Cocoa Studios is a new commercial building at the heart of The Biscuit Factory, a bustling business centre on the former Peek Freans Biscuit Town site in Bermondsey, London. Architectural practice Allford Hall Monaghan Morris’s (AHMM) approach to the scheme referenced the historic warehouses of the area: narrow proportioned brick buildings with large-recessed openings and fine detailing. To achieve this design vision, Vandersanden’s 65mm Herning facing brick was chosen as an integral element of the building’s design.
For 123 years, biscuits, such as the Garibaldi and the Bourbon, were manufactured in the Victorian factories on the site, which now consists of new build and refurbished buildings occupied by start-up businesses and small and medium enterprise businesses. The six-storey Cocoa Studios is L-shaped in plan and adjoins an existing building, completing an urban block and providing a new landscaped courtyard at its centre.
AHMM examined the various options for the facade with building materials distributor EH Smith to ensure colour and texture requirements were met; it was also essential that the brick worked with a smaller than usual joint profile of 7.5mm. To achieve the batching measurements required when setting the building out, Vandersanden produced the bricks in a single firing to ensure the best possible consistency from the clay product.
“We chose Vandersanden’s Herning brick because of its texture and variety of tones and colours. These complement its context while bringing its own distinct identity, helping add variety, interest and joy to the simple, well-proportioned volumes of the building,” explains Lon Luc, senior architect at AHMM. “The richness and depth of the appearance of the brick are especially apparent on the larger double height expanses of brick within the entrance hall interior that helps to emphasise the delightfulness of the space.”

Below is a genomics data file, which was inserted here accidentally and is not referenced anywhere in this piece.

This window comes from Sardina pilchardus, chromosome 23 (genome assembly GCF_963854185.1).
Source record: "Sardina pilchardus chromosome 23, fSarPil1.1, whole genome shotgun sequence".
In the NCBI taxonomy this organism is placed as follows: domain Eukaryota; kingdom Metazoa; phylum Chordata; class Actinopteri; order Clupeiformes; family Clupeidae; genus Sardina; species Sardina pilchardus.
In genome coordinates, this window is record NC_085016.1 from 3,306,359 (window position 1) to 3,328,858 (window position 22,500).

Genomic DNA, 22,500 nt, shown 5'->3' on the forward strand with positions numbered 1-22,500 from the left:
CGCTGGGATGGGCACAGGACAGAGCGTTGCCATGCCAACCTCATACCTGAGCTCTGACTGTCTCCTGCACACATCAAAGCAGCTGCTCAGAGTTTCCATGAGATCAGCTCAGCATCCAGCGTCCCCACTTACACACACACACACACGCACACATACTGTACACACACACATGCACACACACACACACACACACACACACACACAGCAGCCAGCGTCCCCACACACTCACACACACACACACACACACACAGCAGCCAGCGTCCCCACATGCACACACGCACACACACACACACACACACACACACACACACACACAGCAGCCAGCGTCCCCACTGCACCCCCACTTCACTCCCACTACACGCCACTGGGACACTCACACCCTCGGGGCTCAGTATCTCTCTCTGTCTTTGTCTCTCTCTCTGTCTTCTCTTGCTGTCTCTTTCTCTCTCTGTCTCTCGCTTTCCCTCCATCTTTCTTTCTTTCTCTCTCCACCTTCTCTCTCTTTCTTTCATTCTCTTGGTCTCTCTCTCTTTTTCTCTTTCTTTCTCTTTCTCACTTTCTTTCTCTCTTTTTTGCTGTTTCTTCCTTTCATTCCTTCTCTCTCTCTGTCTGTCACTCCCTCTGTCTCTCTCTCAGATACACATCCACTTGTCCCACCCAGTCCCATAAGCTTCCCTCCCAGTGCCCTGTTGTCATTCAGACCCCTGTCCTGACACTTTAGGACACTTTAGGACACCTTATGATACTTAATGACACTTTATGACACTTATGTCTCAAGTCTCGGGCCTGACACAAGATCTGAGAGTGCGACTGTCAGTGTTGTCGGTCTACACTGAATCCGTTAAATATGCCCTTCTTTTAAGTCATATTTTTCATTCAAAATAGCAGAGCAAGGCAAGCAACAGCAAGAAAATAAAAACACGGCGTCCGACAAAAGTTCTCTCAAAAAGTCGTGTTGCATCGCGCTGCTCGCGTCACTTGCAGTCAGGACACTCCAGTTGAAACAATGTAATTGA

The dark brown-purple-blue multi-coloured Herning bricks define the building’s facade which is divided by deep vertical slots into a series of wide brick bays that follow the rhythm of the connected buildings. Within these slots are expansive window openings that are a minimum of one and a half bricks deep, with the heads and cill units produced using specials. The ground and first floor levels are delineated with a hand-laid, expressed brick-bond of soldiers, alternated with flush and projecting headers on a single course that are then stack bonded. From the second floor up, an uncomplicated stretcher bond emphasises the solidity and proportions of the bays; a recessed mortar joint adds a further delicate grain.
“The facade detailing subtlety echoes the variety of brick patterns of the neighbouring Victorian architecture and follows the care and attention to detail of Peek Freans’ original design and engineering in a contemporary manner,” explains Lon Luc. “Every detail was carefully co-ordinated with the brickwork contractor, Grangewood Brickwork Services, and Vandersanden, along with EH Smith; the process included several pre-production visits to Vandersanden’s factory. The brick's quality, appearance and versatility contributed greatly to the aesthetic success of the project.”
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